Grant Helps Wabash Develop Student Success Programby Richard Paige • April 24, 2018 Share:
Wabash College has received an $800,000 grant from The Andrew W. Mellon Foundation to improve retention and graduation rates for all students with special emphasis on students from particular populations that have been historically disadvantaged in higher education.
The grant will build on the successful programs developed in a prior Mellon Foundation grant, which established the Wabash Liberal Arts Immersion Program (WLAIP).
“We are exceptionally proud to again benefit from the generosity of The Andrew W. Mellon Foundation to develop pedagogical practices and programs that will support all Wabash students, and especially those young men who have traditionally struggled to graduate on time at colleges and universities all across the country,” said Wabash President Gregory D. Hess.
“The three cohorts of students who participated in the WLAIP demonstrated progress toward our aggressive goal of increasing substantially the graduation rates of students from underserved populations. With this new grant, we will build on the components that were the most successful for the benefit of all Wabash students, faculty, and staff.”
“Developing Student Success Leaders” consists of three parallel tracks focused on developing student and faculty leaders, and programs to support them.
Groups of students will be trained as peer-mentors, and will team with faculty to form a Student Success Leadership Team to support success for all students.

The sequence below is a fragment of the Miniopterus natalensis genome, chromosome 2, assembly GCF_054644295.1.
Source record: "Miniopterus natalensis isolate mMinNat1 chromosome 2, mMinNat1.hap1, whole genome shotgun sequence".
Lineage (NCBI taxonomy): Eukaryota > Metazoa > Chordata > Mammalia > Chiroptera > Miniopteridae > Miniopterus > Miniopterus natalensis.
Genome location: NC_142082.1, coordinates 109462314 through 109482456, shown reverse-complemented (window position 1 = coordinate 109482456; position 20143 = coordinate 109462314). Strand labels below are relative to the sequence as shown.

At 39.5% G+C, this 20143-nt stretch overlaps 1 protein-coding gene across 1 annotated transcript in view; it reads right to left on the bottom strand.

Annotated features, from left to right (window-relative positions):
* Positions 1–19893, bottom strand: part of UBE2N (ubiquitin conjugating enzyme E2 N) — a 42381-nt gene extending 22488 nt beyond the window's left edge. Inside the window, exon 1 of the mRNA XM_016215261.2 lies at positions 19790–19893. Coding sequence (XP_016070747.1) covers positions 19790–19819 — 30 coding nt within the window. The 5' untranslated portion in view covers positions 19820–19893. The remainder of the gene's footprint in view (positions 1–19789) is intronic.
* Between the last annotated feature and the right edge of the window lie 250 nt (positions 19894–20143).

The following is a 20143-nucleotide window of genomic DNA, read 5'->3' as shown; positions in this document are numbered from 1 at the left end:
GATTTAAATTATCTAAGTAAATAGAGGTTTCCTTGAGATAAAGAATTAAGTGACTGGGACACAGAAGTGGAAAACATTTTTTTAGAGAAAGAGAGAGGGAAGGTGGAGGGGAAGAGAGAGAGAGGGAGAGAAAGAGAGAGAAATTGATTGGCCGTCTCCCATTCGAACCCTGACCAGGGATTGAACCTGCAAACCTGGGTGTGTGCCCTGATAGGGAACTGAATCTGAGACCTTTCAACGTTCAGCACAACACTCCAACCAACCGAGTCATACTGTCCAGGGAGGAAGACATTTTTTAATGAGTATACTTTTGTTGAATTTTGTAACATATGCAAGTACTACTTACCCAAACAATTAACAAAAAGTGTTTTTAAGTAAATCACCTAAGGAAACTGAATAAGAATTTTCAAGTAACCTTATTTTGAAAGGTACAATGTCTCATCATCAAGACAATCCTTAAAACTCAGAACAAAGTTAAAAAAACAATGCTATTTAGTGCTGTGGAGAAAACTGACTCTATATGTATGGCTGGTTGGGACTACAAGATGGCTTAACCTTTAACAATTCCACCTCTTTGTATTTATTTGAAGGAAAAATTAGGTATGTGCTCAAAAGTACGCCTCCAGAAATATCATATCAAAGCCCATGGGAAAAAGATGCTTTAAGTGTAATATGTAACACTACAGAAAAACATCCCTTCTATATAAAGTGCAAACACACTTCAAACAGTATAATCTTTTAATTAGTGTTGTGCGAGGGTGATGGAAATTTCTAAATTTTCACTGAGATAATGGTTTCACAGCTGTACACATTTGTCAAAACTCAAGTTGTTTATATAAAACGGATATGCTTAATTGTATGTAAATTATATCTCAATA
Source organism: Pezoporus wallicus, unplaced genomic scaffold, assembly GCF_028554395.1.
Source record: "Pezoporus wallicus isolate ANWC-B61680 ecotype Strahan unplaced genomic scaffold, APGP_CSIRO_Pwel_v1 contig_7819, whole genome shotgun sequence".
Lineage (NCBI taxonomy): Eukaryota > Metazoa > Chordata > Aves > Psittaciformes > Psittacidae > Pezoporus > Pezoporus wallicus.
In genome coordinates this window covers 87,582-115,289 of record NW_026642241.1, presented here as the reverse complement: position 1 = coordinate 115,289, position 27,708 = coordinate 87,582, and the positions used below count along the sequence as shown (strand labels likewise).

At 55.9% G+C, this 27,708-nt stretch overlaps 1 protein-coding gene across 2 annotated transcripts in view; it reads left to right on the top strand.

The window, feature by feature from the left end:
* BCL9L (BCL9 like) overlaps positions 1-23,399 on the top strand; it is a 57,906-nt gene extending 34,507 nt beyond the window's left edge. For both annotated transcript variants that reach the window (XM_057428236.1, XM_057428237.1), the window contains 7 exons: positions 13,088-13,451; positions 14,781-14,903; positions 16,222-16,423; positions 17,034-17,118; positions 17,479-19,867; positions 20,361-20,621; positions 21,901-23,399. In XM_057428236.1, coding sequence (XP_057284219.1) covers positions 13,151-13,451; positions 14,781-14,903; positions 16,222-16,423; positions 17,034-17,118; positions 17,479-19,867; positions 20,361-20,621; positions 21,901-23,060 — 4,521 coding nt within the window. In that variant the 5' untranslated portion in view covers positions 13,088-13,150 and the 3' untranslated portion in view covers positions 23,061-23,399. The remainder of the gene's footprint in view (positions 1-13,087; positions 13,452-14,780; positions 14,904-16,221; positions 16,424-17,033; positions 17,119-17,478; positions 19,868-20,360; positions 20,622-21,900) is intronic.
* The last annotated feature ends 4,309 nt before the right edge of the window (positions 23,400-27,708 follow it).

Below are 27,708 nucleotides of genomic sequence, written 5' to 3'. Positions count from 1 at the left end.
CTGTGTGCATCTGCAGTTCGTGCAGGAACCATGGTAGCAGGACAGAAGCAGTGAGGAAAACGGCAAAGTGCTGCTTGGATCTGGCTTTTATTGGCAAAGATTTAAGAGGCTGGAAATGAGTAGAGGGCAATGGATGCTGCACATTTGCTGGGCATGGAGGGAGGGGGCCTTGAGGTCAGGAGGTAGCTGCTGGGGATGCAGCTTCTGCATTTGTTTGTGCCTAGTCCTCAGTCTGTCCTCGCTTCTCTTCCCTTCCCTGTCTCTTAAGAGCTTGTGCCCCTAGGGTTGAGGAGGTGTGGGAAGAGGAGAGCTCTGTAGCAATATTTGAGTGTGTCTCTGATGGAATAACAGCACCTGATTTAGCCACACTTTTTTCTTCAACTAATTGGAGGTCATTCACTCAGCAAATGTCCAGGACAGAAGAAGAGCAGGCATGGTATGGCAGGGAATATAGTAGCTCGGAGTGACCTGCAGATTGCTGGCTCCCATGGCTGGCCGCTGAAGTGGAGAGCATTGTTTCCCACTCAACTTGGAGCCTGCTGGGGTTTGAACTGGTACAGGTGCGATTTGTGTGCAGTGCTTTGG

Wabash will recruit cohorts of faculty each year, who will commit to an intensive program of faculty development and to transforming a course identified as key to student success, e.g. a first-year seminar, a composition course, or an introductory course that Wabash’s research identifies as a barrier to retention and graduation. The College will also invest in intensive faculty development to transform Wabash’s academic advising system.
“We are fortunate to have faculty and staff at Wabash who are dedicated to success for all students, teachers who are willing to meet each individual where he is and to help him discover his purpose, and to push him beyond what he might have thought possible,” said Dean of the College Scott Feller. “I am grateful that the Mellon Foundation will support the work of these teachers to better themselves and excited for the possibilities this opens up for our College to be a national model for enhancing student success.”
The Student Success Leadership Team will continue to lead and assess the effectiveness of the College’s innovative WLAIP, a program that brings to campus 30 students for an intense, month-long experience. WLAIP prepares motivated students from diverse economic, social, and cultural backgrounds for success, strengthens the College’s infrastructure, increases retention, and improves the academic engagement of young men during the freshmen year experience. Students take a credit-bearing English composition course; build networks across the faculty, staff, and alumni; and develop study skills habits.
“The most visible success of the WLAIP program is the achievements of the students who have participated over the past few summers but for me the most exciting thing about the program is the way it has provided a test-bed for innovative teaching and mentoring,” Feller added. “With the support of the Mellon Foundation, the lessons learned from WLAIP can inform all our work as teachers and mentors.”
Wabash is committed to sharing what it learns from these innovative practices. “Dissemination and engagement with other liberal arts colleges is included as part of our plan, work that will be supported by partnering with the Wabash Center of Inquiry in the Liberal Arts,” added President Hess.
The work on Developing Student Success Leaders has already begun, but will formally start with a new cohort of Wabash first-year students on July 1.
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